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Hi I have the following page which sets a cookie with the current URL and also a simple external link.

<?php

function pageURL()
    {
        $pageURL = 'http';
        if ($_SERVER["HTTPS"] == "on")
        {
            $pageURL .= "s";
        }
        $pageURL .= "://";
        if ($_SERVER["SERVER_PORT"] != "80")
        {
            $pageURL .= $_SERVER["SERVER_NAME"].":".$_SERVER["SERVER_PORT"].$_SERVER["REQUEST_URI"];
        } 
        else
        {
            $pageURL .= $_SERVER["SERVER_NAME"].$_SERVER["REQUEST_URI"];
        }
        return $pageURL;
    }

    $CurrentPage = pageURL();

    setcookie('linkback', $CurrentPage);

?>

<p><a href="http://www.google.com/">External Link</a></p>

What I want to do is using PHP add a prefix to all external links so that they have have the following structure:

localhost/outgoing?url=http://www.google.com/

This loads up an outgoing page like so:

    <?php

    if(!isset($_GET['url']))
    {
        header('HTTP/1.0 404 Not Found');
    }

    ?>

<h1>Warning! Now leaving website</h1>

    <ul>
                <li><a title="Return to Website" href="<?php if(isset($_COOKIE['linkback'])) { echo $_COOKIE['linkback']; } else { echo 'http://localhost:8888/creathive/'; } ?>">Return to Website</a></li>
                <li><a title="Continue to <?php echo $_GET['url']; ?>" href="<?php echo $_GET['url']; ?>">Continue to <?php echo $_GET['url']; ?></a></li>
            </ul>

The idea is that using the cookie set in the previous page I can have a simple back button, and also grab the url from the query and allow the user to continue after being warned they are leaving the site.

The problems I have are:

1.) Prefixing external URLS so that they go to the outgoing page

2.) The isset on the top of the outgoing page is supposed to be throwing a 404 if a user visits the outgoing page without a url query string but isn't

3.) Need to make sure that URLS are valid so for example prevent this for happening: localhost/outgoing?url=moo

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4 Answers 4

You will need to replace every external URL in your code according to the new scheme. There is no way doing this automaticalle for all outgoing links.

This is because, if the user clicks on an external URL, the request is not sent to your server, but the external one.

Edit: The only thing you could do is caching all your output with ob_start() and then replace all links using a regexp, before printing them on your page.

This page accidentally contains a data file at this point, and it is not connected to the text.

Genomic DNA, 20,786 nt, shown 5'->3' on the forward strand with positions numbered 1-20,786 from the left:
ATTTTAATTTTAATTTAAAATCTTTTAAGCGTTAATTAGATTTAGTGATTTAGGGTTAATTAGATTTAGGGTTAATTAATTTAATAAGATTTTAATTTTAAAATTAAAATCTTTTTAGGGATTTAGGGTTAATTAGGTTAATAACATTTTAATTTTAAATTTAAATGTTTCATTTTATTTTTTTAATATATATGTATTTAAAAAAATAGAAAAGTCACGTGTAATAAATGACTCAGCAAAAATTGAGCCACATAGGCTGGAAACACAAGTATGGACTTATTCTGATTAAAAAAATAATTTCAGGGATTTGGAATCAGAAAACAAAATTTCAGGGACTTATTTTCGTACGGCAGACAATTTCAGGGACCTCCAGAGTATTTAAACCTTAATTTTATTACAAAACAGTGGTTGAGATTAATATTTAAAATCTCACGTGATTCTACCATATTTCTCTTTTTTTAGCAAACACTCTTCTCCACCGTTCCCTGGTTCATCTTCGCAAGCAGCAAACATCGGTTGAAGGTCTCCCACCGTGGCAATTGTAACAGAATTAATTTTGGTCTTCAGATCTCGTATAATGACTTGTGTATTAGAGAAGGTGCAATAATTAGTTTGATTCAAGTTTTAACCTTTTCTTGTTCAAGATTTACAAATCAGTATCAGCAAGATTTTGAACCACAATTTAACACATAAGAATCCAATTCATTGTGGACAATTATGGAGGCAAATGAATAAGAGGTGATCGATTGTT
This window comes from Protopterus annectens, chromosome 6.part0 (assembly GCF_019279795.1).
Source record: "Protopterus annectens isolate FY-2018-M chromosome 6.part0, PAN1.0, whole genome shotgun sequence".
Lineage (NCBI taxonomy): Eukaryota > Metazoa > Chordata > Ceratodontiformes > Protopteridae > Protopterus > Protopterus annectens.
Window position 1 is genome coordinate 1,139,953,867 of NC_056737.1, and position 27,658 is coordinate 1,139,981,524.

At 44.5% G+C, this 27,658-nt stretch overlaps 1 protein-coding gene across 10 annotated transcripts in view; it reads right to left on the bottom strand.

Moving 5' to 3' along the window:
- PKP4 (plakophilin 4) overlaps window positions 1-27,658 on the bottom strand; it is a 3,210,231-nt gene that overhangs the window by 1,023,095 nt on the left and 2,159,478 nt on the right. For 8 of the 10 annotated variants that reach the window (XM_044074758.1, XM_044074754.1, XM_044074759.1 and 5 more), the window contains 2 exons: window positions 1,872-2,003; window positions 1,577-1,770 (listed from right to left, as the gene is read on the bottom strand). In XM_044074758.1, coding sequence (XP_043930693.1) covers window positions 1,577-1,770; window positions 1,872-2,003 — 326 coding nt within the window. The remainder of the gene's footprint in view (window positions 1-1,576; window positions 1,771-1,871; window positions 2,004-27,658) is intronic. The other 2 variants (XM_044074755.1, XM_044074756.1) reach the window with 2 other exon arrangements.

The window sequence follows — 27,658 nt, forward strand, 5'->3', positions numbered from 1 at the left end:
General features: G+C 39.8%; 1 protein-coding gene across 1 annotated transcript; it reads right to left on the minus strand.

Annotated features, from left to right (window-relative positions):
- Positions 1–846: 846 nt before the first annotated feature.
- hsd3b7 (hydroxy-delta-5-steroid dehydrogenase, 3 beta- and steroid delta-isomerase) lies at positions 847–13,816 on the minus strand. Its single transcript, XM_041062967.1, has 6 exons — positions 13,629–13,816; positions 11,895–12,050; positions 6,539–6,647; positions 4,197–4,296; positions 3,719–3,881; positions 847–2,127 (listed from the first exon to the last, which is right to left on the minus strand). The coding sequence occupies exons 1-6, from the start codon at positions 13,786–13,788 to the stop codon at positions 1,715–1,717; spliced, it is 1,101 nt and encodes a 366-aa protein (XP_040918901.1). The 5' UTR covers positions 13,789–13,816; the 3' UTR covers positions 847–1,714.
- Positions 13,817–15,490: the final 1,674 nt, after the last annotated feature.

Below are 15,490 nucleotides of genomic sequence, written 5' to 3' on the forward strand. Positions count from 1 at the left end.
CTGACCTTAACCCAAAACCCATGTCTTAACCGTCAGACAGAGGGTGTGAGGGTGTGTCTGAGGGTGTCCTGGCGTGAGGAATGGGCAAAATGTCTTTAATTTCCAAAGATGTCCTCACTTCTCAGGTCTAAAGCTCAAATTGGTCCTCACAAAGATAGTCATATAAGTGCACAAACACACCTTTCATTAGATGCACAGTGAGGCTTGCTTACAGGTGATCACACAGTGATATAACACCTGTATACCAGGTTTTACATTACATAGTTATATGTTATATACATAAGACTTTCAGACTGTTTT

But the better solution would be to replace all links yourself.

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I like the idea of the OB_Start could you show me how to use that to change all urls that are external? –  Cameron Nov 23 '10 at 13:18
    
A regex is not the tool to use for DOM manipulation, which this case is. –  nikc.org Nov 23 '10 at 13:27
  1. Can you elaborate?

  2. Isset isnt exactly the "right" tool. try arrya_key_exists('url', $_GET)…. Code like this should do ya.

    function haveUrl() {
            if (array_key_exists('url', $_GET)) {
            $url = $_GET['url'];
            if (!empty($url)) return true;
        }
        return false;
    }
  1. You can simply check to see if they start with http:// or https://... This may be done best with a regex…. something like…
    function validUrl($url) {
        if (preg_match('\^(http:\/\/|https:\/\/)\mi', $url) {
            if (preg_match('\localhost\mi', $url) return false;
            else return trus;
        }
        return false;
    }
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For 1.) Turn this http://www.domain.com/ into this http://www.mywebsite.com/outgoing?url=http://www.domain.com/ –  Cameron Nov 23 '10 at 14:15

1) I would create a class for all links, and use something like $links->create("http://...") and there you place the redirection and everything you might need.

3)

You could use the code in the following link: link text

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1.) Prefixing external URLS so that they go to the outgoing page

You need a DOM tool for this. For instance SimpleXML or Simple HTML DOM parser or any of it's kind to manipulate the outgoing links on the page you are rendering. (Find more available options in this question.)

Optimally, you will cache the results of this operation as it can be quite expensive (read: slow) and update the cached version on update or after a defined period of time.

2.) The isset on the top of the outgoing page is supposed to be throwing a 404 if a user visits the outgoing page without a url query string but isn't

Yes it does, but you need to stop execution after this point if you don't want to render the rest of the page. A 404 error can - and should! - have a page body, it's a response like any other HTTP response.

3.) Need to make sure that URLS are valid so for example prevent this for happening: localhost/outgoing?url=moo

Even if you do so - and indeed you should, nothing will prevent anyone from accessing localhost/outgoing?url=foo by manual URL manipulation. Url parameters, or any other user input can never be trusted. In other words you need to check the outgoing url in the outgoing-script no matter what.

And don't forget to sanitize rigourously! Functionality such as this is screaming to be abused.

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